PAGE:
Who said that African artists are only to be taken into account when dealing with genres such as afrobeat, rap, hip-hop, ‘world music’ and so forth? The continental musical scene, in fact, also features singers capable of competing with the big names of European and American pop.
The Nigerian (but Paris-born) Asa – whose real name is Bukola Elemide – is one of those. In her third album, Bed of Stone, following Asa (2007) and Beautiful Imperfection, she has relinquished her usual image of ‘militant singer’. “I still have things to say and I will continue doing that, but in a different way. My message is less virulent”, she said in October 2014, when the album was released.
Has ‘the little Hawk’ (this is the meaning of ‘Asa’ in Yoruba, one out of three languages she can speak, together with English and French) become weaker? That is not the point, she thinks. If anything, she has grown up, feeling “truly free and indifferent to any pressure, far less under stress… I believe – she added – this is what we call maturity”. The consequences have been evident since the genesis of the album: Beautiful Imperfection, in 2010, marked the beginning of a two-year long tour, in which Asa, to use her own words, gave her all “every time, without realizing how exhausting it was”. Once the tour finally ended, it took her more or less the same time to write Bed of stone.
The result of the freedom she eventually gave herself are 14 tracks ranging from soul to pop, a blend of commercial arrangements with more creative ‘world music’ elements which – she hopes – can be enjoyed by both the African and the European public. A sound which has no boundaries and can cross the borders, in line with the current preferences of its author: among the singers she appreciates the most at the moments, she states, there are two artists that cannot be more distant, though coming from the same country, the USA: Bruno Mars, whose career began in 2004, and Sixto ‘Sugarman’ Rodriguez, who has become a music legend – also due to his almost unbelievable personal story – thanks to two albums recorded in 1970 and 1971 respectively. Although no open influence of either can be perceived in the album, their names are a good example of the vast musical background from which the apparently simple Bed of Stone comes.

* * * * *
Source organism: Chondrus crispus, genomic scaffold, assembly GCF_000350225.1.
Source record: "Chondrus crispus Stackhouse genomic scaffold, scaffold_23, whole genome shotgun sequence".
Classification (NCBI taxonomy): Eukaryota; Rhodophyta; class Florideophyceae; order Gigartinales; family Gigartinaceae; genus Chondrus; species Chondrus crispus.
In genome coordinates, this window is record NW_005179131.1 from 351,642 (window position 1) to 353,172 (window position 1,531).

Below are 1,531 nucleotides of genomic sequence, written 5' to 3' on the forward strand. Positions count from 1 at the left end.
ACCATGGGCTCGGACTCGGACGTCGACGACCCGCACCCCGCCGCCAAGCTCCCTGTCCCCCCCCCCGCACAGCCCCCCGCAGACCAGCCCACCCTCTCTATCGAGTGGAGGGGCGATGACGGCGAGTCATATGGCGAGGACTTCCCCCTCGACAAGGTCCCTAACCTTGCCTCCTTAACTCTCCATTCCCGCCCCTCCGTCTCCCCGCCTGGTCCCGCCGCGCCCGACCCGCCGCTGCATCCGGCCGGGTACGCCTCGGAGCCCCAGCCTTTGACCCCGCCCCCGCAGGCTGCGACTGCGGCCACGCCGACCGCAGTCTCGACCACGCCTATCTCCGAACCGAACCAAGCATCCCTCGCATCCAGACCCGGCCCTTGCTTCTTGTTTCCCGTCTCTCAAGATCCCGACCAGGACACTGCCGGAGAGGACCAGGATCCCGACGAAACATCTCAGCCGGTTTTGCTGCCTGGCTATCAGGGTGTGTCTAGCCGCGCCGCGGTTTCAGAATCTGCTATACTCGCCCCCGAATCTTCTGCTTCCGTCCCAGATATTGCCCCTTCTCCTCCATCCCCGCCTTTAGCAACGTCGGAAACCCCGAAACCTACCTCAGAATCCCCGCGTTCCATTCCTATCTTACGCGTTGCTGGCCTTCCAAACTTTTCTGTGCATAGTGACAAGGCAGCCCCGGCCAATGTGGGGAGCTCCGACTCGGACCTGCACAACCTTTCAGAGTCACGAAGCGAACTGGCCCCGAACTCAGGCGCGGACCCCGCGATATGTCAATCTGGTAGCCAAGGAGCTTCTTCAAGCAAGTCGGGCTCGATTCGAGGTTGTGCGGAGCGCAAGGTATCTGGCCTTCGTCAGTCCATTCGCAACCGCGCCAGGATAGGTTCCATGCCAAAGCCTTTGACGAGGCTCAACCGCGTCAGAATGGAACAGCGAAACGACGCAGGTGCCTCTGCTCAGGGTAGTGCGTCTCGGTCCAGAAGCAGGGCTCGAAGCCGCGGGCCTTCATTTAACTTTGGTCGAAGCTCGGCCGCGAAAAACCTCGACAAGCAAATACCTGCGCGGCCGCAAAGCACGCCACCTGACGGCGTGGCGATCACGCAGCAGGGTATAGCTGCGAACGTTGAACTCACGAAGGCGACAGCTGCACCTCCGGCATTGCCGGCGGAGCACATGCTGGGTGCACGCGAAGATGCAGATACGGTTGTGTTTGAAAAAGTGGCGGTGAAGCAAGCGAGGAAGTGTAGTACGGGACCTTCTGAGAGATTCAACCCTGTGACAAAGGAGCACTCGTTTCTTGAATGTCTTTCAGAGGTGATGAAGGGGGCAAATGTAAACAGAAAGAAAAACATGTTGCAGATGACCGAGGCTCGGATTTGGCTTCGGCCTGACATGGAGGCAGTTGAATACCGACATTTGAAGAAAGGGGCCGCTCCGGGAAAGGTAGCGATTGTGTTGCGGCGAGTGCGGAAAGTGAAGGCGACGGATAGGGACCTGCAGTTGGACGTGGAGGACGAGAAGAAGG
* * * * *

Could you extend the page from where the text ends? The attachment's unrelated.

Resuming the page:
As for the themes, according to Asa, this is “a more personal album, closer to me, to what I feel and what I think, to the person I have become”, even if for the first time she was not the sole author of the music and lyrics, being helped, in this case, by various other artists. Feelings and sentiments, indeed, play a big role in the texts, sometimes in a very evident way: the content of Grateful, mostly sung in Yoruba, is anticipated by the title. Lost friendship and love are respectively the subjects of songs such as Dead again and How love find me, while the last track, Shine your light encourages an unnamed young person to feel free and think positive.
Other lyrics, songs, even if starting with a personal point of view, try to deal with broader issues. This is the case of Situation, which from time to time sounds like a desperate prayer, (“Father, Father, hear us, those we trust have failed us (…). Everybody is close to breaking. They say, what have we done to deserve this trouble making”), or Eyo, describing the cultural differences between Nigeria and (presumably) the Western world, an issue also dealt with in Society. Even when she is apparently dealing with common, simple subjects, and crafting musical atmospheres suitable for every listener, ‘the little hawk’ shows she has not lost her claws. (D.M.)